Latest posts by Jay Dillon (see all)
- Which Social Media Platform Is Best For Your Business? (FB, Twitter, IG?) - February 8, 2016
- The Role of Social Media Manager in 2016 - February 1, 2016
- Why Placing Ads In Blogs Can Be A Negative - January 4, 2016
One of the biggest challenges we face as content marketers is: “How the heck do I find the time to do all this stuff?!”.
Between publishing blog posts, creating premium content offers, follow up emails, infographics, and everything in between, there’s little time left to get anything else done.
That’s why we’ve put together this simple three-part guide that will help you get more content marketing done in less time.
Use the right tools and resources
It’s easy to get overwhelmed with the amount of tools that are out there. It’s like there’s a new thing popping up every day. Definitely too many things for a sane person to keep track of.
It can be helpful to identity the main areas of your content marketing where tools will help you be more productive. Examples of this might be:
- Mind Mapping Tools (MindJet, Xmind, Coggle)
- Editorial Calendars (Google Calendar, Kapost, SocialCast)
- Content Ideas (Content Ideas Tool, Social listening, Portent’s Content Ideas Generator, Google Alerts)
- Writers (oDesk, Elance, Zerys)
- Designers (Dribble,oDesk, Elance)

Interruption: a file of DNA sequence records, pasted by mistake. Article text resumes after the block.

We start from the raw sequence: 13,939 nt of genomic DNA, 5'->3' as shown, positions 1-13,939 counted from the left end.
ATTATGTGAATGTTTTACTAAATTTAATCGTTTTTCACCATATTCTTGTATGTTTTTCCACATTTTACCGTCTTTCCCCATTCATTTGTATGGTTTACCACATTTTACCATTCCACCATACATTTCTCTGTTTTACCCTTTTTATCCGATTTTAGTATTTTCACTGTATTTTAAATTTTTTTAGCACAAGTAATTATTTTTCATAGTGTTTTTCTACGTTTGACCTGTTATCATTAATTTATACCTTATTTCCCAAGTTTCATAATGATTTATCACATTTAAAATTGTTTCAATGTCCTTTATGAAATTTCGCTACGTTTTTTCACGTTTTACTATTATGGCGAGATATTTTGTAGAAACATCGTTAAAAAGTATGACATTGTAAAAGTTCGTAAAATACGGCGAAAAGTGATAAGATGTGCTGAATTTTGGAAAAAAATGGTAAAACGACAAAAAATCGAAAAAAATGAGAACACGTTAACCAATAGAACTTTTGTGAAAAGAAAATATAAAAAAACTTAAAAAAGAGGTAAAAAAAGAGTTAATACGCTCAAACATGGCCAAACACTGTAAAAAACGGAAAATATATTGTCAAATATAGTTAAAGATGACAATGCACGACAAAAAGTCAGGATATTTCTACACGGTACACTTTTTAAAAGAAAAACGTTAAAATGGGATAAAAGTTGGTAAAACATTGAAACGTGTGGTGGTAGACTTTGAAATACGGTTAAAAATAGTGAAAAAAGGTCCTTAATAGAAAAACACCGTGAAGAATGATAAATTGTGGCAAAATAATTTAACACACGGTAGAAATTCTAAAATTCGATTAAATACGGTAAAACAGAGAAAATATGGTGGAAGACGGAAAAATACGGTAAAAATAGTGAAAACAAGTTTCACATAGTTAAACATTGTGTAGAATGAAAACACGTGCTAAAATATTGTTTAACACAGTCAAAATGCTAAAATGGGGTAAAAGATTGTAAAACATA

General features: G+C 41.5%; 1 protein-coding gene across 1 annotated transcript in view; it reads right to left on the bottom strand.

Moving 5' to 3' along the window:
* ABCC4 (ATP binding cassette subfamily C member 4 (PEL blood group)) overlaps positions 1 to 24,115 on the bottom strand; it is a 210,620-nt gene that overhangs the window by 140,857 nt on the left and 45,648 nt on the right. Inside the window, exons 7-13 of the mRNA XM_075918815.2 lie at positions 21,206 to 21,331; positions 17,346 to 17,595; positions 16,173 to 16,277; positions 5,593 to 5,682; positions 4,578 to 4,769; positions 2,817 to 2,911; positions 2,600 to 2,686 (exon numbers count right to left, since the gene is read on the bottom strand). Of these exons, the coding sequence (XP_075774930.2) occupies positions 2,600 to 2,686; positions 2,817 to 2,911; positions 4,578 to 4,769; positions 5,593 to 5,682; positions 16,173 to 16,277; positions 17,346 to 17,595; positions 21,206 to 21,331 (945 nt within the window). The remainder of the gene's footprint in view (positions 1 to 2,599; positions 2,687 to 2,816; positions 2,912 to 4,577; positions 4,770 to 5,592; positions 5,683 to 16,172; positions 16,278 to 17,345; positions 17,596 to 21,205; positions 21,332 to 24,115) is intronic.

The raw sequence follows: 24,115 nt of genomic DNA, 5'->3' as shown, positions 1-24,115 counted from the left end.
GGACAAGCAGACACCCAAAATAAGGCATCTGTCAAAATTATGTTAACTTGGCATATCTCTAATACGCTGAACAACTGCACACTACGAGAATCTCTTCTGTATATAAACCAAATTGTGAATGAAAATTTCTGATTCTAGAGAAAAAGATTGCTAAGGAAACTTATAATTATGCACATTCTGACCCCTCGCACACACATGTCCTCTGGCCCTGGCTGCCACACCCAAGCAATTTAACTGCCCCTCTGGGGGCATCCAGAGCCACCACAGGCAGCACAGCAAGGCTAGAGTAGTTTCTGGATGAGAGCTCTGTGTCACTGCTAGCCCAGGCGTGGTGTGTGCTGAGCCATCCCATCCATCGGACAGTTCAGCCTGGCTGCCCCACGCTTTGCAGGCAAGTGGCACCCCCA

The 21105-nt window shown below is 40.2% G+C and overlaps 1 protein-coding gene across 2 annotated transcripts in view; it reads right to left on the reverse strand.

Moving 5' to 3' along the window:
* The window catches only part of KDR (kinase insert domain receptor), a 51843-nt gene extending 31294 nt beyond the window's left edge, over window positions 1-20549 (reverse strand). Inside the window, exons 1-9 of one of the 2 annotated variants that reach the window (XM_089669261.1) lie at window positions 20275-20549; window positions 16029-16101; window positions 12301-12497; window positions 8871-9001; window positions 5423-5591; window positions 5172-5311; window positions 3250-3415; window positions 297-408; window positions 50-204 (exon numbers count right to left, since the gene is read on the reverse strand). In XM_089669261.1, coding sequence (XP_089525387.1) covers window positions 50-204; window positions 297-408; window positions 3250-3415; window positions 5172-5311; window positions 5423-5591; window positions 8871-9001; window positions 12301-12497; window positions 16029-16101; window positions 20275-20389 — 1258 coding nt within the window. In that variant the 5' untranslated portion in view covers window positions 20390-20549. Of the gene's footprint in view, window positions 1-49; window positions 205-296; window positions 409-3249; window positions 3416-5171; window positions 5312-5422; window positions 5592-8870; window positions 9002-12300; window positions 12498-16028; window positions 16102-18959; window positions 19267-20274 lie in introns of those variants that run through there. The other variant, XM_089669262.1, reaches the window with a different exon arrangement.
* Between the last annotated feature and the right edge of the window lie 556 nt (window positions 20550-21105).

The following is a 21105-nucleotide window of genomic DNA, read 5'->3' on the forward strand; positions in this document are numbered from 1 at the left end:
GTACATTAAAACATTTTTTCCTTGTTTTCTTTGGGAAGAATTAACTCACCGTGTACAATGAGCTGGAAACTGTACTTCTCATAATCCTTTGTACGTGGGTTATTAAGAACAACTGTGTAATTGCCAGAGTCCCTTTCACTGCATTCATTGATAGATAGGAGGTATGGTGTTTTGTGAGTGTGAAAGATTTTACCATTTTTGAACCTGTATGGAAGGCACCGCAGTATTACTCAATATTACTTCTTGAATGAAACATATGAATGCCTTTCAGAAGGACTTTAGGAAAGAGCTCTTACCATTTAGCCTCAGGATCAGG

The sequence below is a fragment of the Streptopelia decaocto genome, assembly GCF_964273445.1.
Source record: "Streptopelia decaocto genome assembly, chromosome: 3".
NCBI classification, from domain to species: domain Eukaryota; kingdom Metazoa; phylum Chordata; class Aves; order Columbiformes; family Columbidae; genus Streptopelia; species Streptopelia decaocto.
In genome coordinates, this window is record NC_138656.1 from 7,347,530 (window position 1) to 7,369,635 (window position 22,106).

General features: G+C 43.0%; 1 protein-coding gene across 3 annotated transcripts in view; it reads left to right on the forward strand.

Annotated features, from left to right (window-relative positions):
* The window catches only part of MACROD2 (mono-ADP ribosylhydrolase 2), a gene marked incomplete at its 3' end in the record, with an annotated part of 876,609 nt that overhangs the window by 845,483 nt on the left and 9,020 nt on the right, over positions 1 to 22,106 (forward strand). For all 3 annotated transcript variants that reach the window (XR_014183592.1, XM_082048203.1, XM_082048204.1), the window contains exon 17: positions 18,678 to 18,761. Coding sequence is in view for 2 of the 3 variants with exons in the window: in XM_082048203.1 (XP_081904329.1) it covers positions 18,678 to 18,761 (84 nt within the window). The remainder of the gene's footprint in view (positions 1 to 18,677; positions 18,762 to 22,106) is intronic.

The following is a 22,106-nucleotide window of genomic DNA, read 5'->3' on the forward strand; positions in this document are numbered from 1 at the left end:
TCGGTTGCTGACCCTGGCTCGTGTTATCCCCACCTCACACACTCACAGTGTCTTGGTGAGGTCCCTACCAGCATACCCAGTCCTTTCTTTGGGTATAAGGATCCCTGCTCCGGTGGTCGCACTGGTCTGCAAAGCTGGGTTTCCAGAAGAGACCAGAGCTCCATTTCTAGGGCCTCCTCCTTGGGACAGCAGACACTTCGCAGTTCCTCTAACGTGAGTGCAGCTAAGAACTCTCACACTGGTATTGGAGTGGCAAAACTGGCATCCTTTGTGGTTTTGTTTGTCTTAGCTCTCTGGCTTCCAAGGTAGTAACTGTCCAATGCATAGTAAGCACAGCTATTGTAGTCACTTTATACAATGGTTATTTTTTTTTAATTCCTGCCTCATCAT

- Templates (GraphicRiver, HubSpot)
- Writing Apps (Scrivener, Zen Writer, Google Apps)
- Content Management Systems (WordPress, Medium, UberFlip)
- Website Hosting
- Guest Posting (Guestr, Industry blogs)
- Social Media (Hootsuite, Buffer, Tweetdeck)
- Paid Advertising (Facebook ads, Google Adwords, Outbrain, Taboola)
- Influencer Outreach (Email, Social Media)
- Syndication (LinkedIn Publishing, Industry Blogs, nRelate)
By identifying the bottlenecks in your content marketing and finding a tool that can help free up that blockage, you’ll go a long way towards maximising your efficiency and avoid the campaign simply trailing off.
Tip: Don’t spend hours obsessing over which tool to use for each particular task. This is counterproductive and defeats the purpose of using a tool in the first place. Limit the time spent choosing a tool to 10-minutes or so and then commit to learning and using the tool you’ve chosen.
Develop the right processes
Creating great content isn’t something that’s going to “just happen”.
You need to have processes in place to make it happen. Part of this is building habits around content marketing. For example, if you haven’t made it a priority to publish a blog post once a week then it’s easy for that task to slip through the cracks and just never get done. When you’ve missed your self-imposed deadline once, it gets a lot easier to miss it again, and again … and again.
To combat this, we need to have rock solid processes and habits in place.
Start by allocating the various roles within your team on who will do what. Ask and answer questions such as:
- Will the same person be required to create all the content or will it change?